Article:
You can also find your constellation by using our Virtual Planetarium™ astronomy software. A planisphere is another useful device.

Star hop with the Moon

Everyone likes to look at the Moon. The Moon is also a useful ‘landmark’ in the night  sky: Using the Moon as a reference point, you can “star hop” from the Moon to interesting stars and planets.

The Hyades, the Moon and the Pleaiades on April 7, 2011
On April 7, you can use the Moon to find the Hyades and the Pleiades

April 7

If you live in the northern hemisphere (the US, Canada, Europe, Japan, etc.) and you have a clear evening sky on the night of April 7, then you can use the Moon to find two very interesting groups of stars in the Name A Star Live constellation Taurus, the bull:

To the left of the Moon is a V-shaped group of stars called “The Hyades,” which represent the head of the bull. The bright, orange star in the upper, left-hand side of The Hyades is a famous star called “Aldebaran,” which is Arabic for “the follower.”  This might be because the Hyades are to the east of the Pleiades, and thus seem to follow the Pleiades as the stars in the night sky move toward the west as the night progresses.

The Pleiades
The Pleiades

Below, and to the right of the Moon is the beautiful star cluster known as “The Pleiades.”  Many people confuse this star cluster with “The Little Dipper.”  The Little Dipper is a faint, yet larger group of stars in the constellation Ursa Minor.  In fact, one of the stars in The Little Dipper is the “North Star.”  In April, The Pleiades star cluster will be in the western sky: When you face the Moon and the Pleiades the evening of April 7, you are facing west: The Little Dipper will be toward your right (north).  The Pleiades are a cluster of stars that create the shoulder of Taurus, the bull.    From classical mythology the Pleiades are most often viewed as the Seven Sisters, who represent the seven daughters of Atlas and Pleione.  But they are sometimes interpreted as a bunch of grapes that Orion, the hunter, seems to be leaning forward to pick.  The Cherokee viewed the Pleiades as boys (called “Ani’tsutsä”) who, one night, danced around and around so much that they ascended into the night sky where they remain.  The Zuni Indians called the Pleiades ‘seeds’ because their position in the night sky helped them decide when to plant their crops. The Zunis also knew that when the Pleiades moved directly overhead in the early morning it was time to harvest what they had planted, because winter was coming soon.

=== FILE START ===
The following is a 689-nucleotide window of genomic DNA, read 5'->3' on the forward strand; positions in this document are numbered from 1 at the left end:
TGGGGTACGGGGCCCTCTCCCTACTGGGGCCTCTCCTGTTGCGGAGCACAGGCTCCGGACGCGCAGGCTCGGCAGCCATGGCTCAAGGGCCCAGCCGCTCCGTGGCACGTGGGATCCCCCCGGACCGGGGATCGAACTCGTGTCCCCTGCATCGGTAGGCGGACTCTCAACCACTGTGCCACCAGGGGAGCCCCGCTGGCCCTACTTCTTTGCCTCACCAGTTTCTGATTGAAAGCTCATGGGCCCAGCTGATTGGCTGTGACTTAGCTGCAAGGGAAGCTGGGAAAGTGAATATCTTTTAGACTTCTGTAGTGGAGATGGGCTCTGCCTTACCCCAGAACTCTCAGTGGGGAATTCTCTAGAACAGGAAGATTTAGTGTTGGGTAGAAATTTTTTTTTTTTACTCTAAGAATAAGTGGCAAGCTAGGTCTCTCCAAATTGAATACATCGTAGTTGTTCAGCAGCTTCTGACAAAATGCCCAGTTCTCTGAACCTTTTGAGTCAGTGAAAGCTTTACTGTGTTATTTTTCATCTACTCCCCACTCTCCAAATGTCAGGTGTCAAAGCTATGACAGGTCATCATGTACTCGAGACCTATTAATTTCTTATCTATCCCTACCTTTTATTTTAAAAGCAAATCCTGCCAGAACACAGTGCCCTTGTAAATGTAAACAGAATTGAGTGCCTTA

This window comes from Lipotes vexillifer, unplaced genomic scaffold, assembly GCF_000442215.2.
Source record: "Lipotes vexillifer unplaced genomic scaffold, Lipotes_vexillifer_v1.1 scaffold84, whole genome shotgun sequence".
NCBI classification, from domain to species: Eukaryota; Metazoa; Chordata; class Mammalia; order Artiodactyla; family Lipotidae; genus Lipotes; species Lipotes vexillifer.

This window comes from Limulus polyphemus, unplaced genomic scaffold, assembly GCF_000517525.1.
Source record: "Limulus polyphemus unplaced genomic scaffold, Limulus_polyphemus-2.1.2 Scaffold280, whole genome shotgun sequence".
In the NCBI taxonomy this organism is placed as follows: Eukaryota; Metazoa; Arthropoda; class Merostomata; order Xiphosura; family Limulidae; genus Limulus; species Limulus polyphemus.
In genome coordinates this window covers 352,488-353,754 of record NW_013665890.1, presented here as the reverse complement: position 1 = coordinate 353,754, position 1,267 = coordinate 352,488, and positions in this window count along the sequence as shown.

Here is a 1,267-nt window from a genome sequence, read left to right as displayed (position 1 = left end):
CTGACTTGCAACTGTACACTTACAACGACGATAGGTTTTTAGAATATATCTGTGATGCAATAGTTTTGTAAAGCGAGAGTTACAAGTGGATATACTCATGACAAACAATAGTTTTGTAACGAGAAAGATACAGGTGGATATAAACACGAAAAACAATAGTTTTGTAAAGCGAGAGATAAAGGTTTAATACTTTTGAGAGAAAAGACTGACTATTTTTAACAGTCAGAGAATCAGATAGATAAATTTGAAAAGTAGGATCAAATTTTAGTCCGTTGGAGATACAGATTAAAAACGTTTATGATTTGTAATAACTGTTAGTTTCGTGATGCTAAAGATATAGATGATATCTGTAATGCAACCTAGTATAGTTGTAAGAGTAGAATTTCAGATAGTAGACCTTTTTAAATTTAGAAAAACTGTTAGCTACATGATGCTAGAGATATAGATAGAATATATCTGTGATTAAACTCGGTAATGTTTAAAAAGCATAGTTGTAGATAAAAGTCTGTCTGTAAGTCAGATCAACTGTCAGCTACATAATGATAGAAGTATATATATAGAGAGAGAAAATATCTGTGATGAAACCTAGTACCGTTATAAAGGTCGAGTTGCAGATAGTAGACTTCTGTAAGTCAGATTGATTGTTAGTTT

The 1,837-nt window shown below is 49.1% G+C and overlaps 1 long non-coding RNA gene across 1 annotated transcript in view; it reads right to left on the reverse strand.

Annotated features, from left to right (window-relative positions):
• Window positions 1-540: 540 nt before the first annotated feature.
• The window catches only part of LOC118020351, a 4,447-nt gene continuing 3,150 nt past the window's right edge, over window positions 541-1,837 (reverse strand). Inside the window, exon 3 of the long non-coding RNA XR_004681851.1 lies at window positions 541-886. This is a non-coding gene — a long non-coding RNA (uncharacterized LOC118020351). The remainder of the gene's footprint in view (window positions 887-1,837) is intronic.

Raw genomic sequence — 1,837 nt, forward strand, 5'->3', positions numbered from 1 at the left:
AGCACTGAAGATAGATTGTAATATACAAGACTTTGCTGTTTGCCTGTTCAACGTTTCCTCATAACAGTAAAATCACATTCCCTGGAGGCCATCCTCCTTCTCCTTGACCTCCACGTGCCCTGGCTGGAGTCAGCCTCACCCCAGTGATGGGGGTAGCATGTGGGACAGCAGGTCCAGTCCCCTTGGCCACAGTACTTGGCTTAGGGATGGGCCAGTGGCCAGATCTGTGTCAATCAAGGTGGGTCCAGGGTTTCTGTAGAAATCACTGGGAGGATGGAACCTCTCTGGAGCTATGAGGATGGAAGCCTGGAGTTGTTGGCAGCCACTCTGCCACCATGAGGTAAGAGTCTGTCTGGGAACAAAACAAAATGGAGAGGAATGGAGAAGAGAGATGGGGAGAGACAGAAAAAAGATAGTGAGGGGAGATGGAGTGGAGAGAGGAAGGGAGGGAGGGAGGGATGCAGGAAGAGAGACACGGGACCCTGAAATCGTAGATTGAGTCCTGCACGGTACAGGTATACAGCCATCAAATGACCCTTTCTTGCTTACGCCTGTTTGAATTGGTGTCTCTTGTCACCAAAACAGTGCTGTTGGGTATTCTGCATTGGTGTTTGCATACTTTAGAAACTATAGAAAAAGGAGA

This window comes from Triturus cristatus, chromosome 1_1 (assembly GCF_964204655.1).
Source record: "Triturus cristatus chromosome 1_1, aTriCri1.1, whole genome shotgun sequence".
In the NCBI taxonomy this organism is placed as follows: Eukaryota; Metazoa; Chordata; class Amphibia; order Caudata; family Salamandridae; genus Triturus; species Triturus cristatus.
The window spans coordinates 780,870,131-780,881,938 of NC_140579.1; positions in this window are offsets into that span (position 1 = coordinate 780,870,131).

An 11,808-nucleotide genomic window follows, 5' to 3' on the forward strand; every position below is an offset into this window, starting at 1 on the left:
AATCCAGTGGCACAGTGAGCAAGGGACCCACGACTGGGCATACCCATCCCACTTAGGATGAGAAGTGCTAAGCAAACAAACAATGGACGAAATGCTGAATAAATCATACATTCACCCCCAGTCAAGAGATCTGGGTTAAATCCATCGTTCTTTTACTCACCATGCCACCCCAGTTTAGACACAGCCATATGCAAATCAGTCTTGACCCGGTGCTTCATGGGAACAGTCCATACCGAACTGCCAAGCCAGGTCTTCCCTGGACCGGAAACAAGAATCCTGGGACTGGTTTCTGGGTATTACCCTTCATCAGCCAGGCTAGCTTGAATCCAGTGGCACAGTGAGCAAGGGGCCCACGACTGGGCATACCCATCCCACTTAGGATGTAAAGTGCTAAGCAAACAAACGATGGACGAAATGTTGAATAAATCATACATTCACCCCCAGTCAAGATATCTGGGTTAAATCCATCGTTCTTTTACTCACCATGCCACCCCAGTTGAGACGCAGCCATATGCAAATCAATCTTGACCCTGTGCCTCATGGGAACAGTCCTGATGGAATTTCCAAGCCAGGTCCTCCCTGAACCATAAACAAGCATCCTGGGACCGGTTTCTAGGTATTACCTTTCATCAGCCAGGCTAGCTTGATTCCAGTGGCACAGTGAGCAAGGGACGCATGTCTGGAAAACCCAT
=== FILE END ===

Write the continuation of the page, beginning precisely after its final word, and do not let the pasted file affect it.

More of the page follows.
The Moon near Leo and Cancer
The Moon near the constellations Leo and Cancer on April 13

April 13

On the evening of April 13 (April 14 for those of you in Australia and other parts of the southern hemisphere), the Moon will be near the constellations Leo and Cancer.  If you have a telescope, take a look at the bright stars Regulus and Algieba: both appear as double stars through a telescope.  Actually, Regulus is a multiple star system, consisting of two pairs of binary stars.  Algieba is a true binary star system.

The Moon near Saturn
The Moon near Saturn, in the constellation Virgo on April 17

April 17

By April 17, the Moon has moved from the constellation Leo into the constellation Virgo.  Near the Moon is the beautiful ringed planet, Saturn, and two of the bright stars of Virgo known as Spica and Porrima.  Both Spica and Porrima are binary star systems.  However, the two stars in Spica are too close to one another to see through even the most powerful telescopes.  Porrima’s two stars could be seen through very powerful telescopes, but probably won’t be viewable through most amateur telescopes for a few more years, when the two stars will grow far enough apart in their orbits.

The Planets This Month

SaturnSaturn is at “opposition” this month.  No, this doesn’t mean we here on Earth have a grudge against Saturn: We don’t “oppose” it!  Rather, it means that Earth is between Saturn and the Sun, so that when the sun sets in the west, Saturn rises in the east — on the opposite side of the sky.  So look for Saturn above the eastern horizon around sunset: It will be the brightest ‘star’ you see over the eastern horizon.

Venus is the ‘morning star’ visible above the eastern horizon shortly before dawn.

Mars, Jupiter and Mercury follow behind Venus in the pre-dawn sky, but will be very difficult to see this month.